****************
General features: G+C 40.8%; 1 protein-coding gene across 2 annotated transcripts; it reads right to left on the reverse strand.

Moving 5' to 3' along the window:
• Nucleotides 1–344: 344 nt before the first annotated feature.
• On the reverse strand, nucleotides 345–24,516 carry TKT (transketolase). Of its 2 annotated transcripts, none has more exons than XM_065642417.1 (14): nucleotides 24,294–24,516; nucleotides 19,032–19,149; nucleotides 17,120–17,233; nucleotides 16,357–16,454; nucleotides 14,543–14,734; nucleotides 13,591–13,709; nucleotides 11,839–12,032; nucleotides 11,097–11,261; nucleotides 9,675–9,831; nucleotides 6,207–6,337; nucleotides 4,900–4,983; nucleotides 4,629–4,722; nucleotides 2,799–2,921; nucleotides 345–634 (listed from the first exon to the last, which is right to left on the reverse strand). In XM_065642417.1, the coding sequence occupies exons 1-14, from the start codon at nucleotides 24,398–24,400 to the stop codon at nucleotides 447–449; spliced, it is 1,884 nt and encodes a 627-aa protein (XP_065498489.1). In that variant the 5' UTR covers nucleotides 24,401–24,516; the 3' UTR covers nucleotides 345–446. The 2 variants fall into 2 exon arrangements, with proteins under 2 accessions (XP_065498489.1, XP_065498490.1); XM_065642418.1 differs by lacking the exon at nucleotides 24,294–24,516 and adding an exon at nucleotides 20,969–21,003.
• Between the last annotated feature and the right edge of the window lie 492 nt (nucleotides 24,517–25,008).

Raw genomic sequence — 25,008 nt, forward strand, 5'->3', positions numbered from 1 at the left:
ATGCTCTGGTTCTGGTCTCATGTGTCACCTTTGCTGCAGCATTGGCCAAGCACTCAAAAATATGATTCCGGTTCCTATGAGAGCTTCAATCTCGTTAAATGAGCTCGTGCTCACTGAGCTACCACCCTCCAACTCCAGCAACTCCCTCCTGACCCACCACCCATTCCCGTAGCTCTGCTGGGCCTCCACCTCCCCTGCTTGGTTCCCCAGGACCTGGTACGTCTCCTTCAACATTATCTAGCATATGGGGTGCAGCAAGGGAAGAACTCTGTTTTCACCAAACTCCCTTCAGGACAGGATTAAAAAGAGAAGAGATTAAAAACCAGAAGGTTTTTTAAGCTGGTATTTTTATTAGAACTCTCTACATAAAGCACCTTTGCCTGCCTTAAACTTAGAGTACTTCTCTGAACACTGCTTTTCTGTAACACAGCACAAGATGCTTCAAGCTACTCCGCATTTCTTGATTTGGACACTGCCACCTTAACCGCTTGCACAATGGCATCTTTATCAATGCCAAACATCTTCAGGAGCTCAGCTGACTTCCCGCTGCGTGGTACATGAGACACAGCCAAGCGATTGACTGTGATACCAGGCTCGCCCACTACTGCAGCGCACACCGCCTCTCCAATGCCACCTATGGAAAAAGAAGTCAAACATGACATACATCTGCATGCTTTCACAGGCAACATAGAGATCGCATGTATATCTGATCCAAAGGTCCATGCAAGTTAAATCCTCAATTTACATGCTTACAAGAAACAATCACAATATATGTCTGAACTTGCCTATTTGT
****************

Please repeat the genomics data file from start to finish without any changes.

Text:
General features: G+C 40.8%; 1 protein-coding gene across 2 annotated transcripts; it reads right to left on the reverse strand.

Moving 5' to 3' along the window:
• Nucleotides 1–344: 344 nt before the first annotated feature.
• On the reverse strand, nucleotides 345–24,516 carry TKT (transketolase). Of its 2 annotated transcripts, none has more exons than XM_065642417.1 (14): nucleotides 24,294–24,516; nucleotides 19,032–19,149; nucleotides 17,120–17,233; nucleotides 16,357–16,454; nucleotides 14,543–14,734; nucleotides 13,591–13,709; nucleotides 11,839–12,032; nucleotides 11,097–11,261; nucleotides 9,675–9,831; nucleotides 6,207–6,337; nucleotides 4,900–4,983; nucleotides 4,629–4,722; nucleotides 2,799–2,921; nucleotides 345–634 (listed from the first exon to the last, which is right to left on the reverse strand). In XM_065642417.1, the coding sequence occupies exons 1-14, from the start codon at nucleotides 24,398–24,400 to the stop codon at nucleotides 447–449; spliced, it is 1,884 nt and encodes a 627-aa protein (XP_065498489.1). In that variant the 5' UTR covers nucleotides 24,401–24,516; the 3' UTR covers nucleotides 345–446. The 2 variants fall into 2 exon arrangements, with proteins under 2 accessions (XP_065498489.1, XP_065498490.1); XM_065642418.1 differs by lacking the exon at nucleotides 24,294–24,516 and adding an exon at nucleotides 20,969–21,003.
• Between the last annotated feature and the right edge of the window lie 492 nt (nucleotides 24,517–25,008).

Raw genomic sequence — 25,008 nt, forward strand, 5'->3', positions numbered from 1 at the left:
ATGCTCTGGTTCTGGTCTCATGTGTCACCTTTGCTGCAGCATTGGCCAAGCACTCAAAAATATGATTCCGGTTCCTATGAGAGCTTCAATCTCGTTAAATGAGCTCGTGCTCACTGAGCTACCACCCTCCAACTCCAGCAACTCCCTCCTGACCCACCACCCATTCCCGTAGCTCTGCTGGGCCTCCACCTCCCCTGCTTGGTTCCCCAGGACCTGGTACGTCTCCTTCAACATTATCTAGCATATGGGGTGCAGCAAGGGAAGAACTCTGTTTTCACCAAACTCCCTTCAGGACAGGATTAAAAAGAGAAGAGATTAAAAACCAGAAGGTTTTTTAAGCTGGTATTTTTATTAGAACTCTCTACATAAAGCACCTTTGCCTGCCTTAAACTTAGAGTACTTCTCTGAACACTGCTTTTCTGTAACACAGCACAAGATGCTTCAAGCTACTCCGCATTTCTTGATTTGGACACTGCCACCTTAACCGCTTGCACAATGGCATCTTTATCAATGCCAAACATCTTCAGGAGCTCAGCTGACTTCCCGCTGCGTGGTACATGAGACACAGCCAAGCGATTGACTGTGATACCAGGCTCGCCCACTACTGCAGCGCACACCGCCTCTCCAATGCCACCTATGGAAAAAGAAGTCAAACATGACATACATCTGCATGCTTTCACAGGCAACATAGAGATCGCATGTATATCTGATCCAAAGGTCCATGCAAGTTAAATCCTCAATTTACATGCTTACAAGAAACAATCACAATATATGTCTGAACTTGCCTATTTGT